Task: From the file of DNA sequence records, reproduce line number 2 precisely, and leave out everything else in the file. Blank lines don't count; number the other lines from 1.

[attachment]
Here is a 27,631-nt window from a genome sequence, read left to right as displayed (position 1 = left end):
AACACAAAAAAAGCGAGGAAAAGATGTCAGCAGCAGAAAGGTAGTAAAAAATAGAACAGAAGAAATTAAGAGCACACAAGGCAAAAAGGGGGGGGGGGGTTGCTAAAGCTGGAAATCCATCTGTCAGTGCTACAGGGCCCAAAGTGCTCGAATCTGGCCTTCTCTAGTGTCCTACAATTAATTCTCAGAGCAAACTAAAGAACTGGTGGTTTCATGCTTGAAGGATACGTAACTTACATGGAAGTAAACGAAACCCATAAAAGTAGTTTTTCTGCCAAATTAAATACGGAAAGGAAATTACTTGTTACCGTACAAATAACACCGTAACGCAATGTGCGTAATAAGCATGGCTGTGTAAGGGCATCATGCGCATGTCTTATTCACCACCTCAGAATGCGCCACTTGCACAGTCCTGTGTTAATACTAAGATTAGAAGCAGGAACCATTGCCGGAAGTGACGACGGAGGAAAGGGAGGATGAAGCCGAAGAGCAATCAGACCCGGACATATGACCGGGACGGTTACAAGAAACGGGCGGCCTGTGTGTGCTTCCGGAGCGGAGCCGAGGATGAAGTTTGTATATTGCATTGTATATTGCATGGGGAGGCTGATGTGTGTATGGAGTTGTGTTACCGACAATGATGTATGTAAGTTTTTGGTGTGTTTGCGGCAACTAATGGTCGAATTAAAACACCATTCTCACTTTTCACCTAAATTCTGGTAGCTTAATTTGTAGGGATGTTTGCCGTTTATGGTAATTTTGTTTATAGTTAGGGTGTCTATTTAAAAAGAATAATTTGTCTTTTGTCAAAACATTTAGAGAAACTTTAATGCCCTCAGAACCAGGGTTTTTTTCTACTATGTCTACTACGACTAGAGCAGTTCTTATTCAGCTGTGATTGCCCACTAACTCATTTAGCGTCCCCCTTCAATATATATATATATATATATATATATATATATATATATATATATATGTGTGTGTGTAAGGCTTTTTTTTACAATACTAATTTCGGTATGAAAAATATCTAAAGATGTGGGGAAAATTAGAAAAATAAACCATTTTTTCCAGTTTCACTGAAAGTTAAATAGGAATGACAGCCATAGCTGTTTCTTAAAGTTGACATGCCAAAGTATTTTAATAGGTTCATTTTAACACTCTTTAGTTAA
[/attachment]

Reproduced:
AACACAAAAAAAGCGAGGAAAAGATGTCAGCAGCAGAAAGGTAGTAAAAAATAGAACAGAAGAAATTAAGAGCACACAAGGCAAAAAGGGGGGGGGGGGTTGCTAAAGCTGGAAATCCATCTGTCAGTGCTACAGGGCCCAAAGTGCTCGAATCTGGCCTTCTCTAGTGTCCTACAATTAATTCTCAGAGCAAACTAAAGAACTGGTGGTTTCATGCTTGAAGGATACGTAACTTACATGGAAGTAAACGAAACCCATAAAAGTAGTTTTTCTGCCAAATTAAATACGGAAAGGAAATTACTTGTTACCGTACAAATAACACCGTAACGCAATGTGCGTAATAAGCATGGCTGTGTAAGGGCATCATGCGCATGTCTTATTCACCACCTCAGAATGCGCCACTTGCACAGTCCTGTGTTAATACTAAGATTAGAAGCAGGAACCATTGCCGGAAGTGACGACGGAGGAAAGGGAGGATGAAGCCGAAGAGCAATCAGACCCGGACATATGACCGGGACGGTTACAAGAAACGGGCGGCCTGTGTGTGCTTCCGGAGCGGAGCCGAGGATGAAGTTTGTATATTGCATTGTATATTGCATGGGGAGGCTGATGTGTGTATGGAGTTGTGTTACCGACAATGATGTATGTAAGTTTTTGGTGTGTTTGCGGCAACTAATGGTCGAATTAAAACACCATTCTCACTTTTCACCTAAATTCTGGTAGCTTAATTTGTAGGGATGTTTGCCGTTTATGGTAATTTTGTTTATAGTTAGGGTGTCTATTTAAAAAGAATAATTTGTCTTTTGTCAAAACATTTAGAGAAACTTTAATGCCCTCAGAACCAGGGTTTTTTTCTACTATGTCTACTACGACTAGAGCAGTTCTTATTCAGCTGTGATTGCCCACTAACTCATTTAGCGTCCCCCTTCAATATATATATATATATATATATATATATATATATATATATATATATGTGTGTGTGTAAGGCTTTTTTTTACAATACTAATTTCGGTATGAAAAATATCTAAAGATGTGGGGAAAATTAGAAAAATAAACCATTTTTTCCAGTTTCACTGAAAGTTAAATAGGAATGACAGCCATAGCTGTTTCTTAAAGTTGACATGCCAAAGTATTTTAATAGGTTCATTTTAACACTCTTTAGTTAA